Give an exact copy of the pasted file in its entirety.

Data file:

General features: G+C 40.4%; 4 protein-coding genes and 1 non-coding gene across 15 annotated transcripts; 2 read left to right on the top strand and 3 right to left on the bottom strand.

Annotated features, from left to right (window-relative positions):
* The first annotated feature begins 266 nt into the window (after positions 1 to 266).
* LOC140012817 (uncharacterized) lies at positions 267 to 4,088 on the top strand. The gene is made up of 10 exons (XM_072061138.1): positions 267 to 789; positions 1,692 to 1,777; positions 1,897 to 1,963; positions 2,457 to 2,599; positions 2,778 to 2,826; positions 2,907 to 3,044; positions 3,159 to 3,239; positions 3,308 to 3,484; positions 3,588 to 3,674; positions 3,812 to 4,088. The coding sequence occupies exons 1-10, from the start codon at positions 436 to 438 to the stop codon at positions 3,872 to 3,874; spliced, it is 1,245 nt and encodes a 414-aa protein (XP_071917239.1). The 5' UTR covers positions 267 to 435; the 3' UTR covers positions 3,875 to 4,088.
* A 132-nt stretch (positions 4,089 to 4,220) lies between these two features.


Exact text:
General features: G+C 40.4%; 4 protein-coding genes and 1 non-coding gene across 15 annotated transcripts; 2 read left to right on the top strand and 3 right to left on the bottom strand.

Annotated features, from left to right (window-relative positions):
* The first annotated feature begins 266 nt into the window (after positions 1 to 266).
* LOC140012817 (uncharacterized) lies at positions 267 to 4,088 on the top strand. The gene is made up of 10 exons (XM_072061138.1): positions 267 to 789; positions 1,692 to 1,777; positions 1,897 to 1,963; positions 2,457 to 2,599; positions 2,778 to 2,826; positions 2,907 to 3,044; positions 3,159 to 3,239; positions 3,308 to 3,484; positions 3,588 to 3,674; positions 3,812 to 4,088. The coding sequence occupies exons 1-10, from the start codon at positions 436 to 438 to the stop codon at positions 3,872 to 3,874; spliced, it is 1,245 nt and encodes a 414-aa protein (XP_071917239.1). The 5' UTR covers positions 267 to 435; the 3' UTR covers positions 3,875 to 4,088.
* A 132-nt stretch (positions 4,089 to 4,220) lies between these two features.